Development varies and depends upon “atmospheric conditions and other circumstances which affect the solubility of the pigmented film”. We are then directed to follow the methods used in developing a gum-bichromate print, from which I quote:

    “The exposed print is now soaked in cold water, and if the colour soon begins to wash off the paper on rocking the dish, under-exposure is indicated; and in this case cold water alone may finish the development.

    According to the behaviour of the print, warmer and warmer water may be used, and to increase the detergent power of the water a stream may be poured from a height on the surface of the print. When the development is complete, the print may be soaked in an alum bath, after which it is allowed to dry”. (p. 359).

    Back to page 39, we are told: “When the basis is smooth paper coated with gelatine, it becomes almost essential to adopt M. Artigue’s expedient of developing with a soup-like mixture of ground sawdust and water”. This can be of any wood, but should be either ground in a roller mill or sifted through a No.12 sieve (12 meshes to a linear inch). Mix with water at the required temperature to “the consistency of soup”, flush this over the pigmented surface until development is completed.

    If the O.P. wishes, I can scan the full article; post it to my webspace and P.M. the U.R.L.

    HTH,
    kevs
     
  24. Stephen Frizza

    Stephen Frizza Member

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    I have a book called HISTORY and PRACTICE OF CARBON PROCESSES BY LUIS NADEAU which has a segment holding a ton of information on the Fresson process if anyone would like any of this information don't hesitate to contact me.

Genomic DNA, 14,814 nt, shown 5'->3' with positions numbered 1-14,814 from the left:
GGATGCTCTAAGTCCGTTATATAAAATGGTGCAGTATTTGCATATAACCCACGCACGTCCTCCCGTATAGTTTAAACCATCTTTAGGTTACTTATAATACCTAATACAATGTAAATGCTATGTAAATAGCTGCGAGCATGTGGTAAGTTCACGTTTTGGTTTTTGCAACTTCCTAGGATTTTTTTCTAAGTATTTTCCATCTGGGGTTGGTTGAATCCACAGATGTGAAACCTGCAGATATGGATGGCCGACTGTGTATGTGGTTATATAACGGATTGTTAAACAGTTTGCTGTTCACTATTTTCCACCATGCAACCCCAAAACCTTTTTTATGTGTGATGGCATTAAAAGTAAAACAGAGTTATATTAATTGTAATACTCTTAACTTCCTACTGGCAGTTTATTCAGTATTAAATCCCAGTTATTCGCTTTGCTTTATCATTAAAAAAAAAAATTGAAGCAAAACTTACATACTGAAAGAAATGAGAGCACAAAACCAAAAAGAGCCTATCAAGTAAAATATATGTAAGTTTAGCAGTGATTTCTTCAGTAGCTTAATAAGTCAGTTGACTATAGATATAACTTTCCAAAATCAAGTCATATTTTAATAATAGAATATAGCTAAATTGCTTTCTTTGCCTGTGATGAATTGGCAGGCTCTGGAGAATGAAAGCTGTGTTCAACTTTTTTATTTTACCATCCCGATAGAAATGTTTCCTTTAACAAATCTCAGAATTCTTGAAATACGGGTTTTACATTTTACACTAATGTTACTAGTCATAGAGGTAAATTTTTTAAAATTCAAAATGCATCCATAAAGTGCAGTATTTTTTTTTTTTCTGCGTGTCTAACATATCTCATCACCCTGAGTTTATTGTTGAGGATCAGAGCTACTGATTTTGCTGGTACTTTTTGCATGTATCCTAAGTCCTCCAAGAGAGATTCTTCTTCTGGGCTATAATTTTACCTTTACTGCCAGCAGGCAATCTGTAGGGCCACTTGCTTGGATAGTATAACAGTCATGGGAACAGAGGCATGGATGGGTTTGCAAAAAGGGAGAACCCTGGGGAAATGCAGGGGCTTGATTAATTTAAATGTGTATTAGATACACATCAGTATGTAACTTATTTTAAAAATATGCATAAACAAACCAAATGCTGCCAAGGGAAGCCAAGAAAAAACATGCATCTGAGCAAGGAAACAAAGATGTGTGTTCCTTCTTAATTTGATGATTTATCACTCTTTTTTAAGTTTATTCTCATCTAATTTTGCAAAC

~Steve
    The Lighthouse lab
     
  25. Marc Akemann

    Marc Akemann Subscriber

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    Thank you very much for taking the time to summarize the info you have. I would love to see the full article!

    There is a slight difference in materials between M. Duchochois' version and the version in the book I just purchased. Duchochois' recipe is like a mix between gum bichromate and carbon processes, I believe. Maybe the Fresson process is, too.
     
  26. Marc Akemann

    Marc Akemann Subscriber

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    Thanks Steve! I'll PM you for the info.

    Here's an interesting link that leads to how Luis Nadeau acquired the equipment to make the Fresson paper: http://www.apogeephoto.com/mag7-6/ortiz_echague.shtml .

    Marc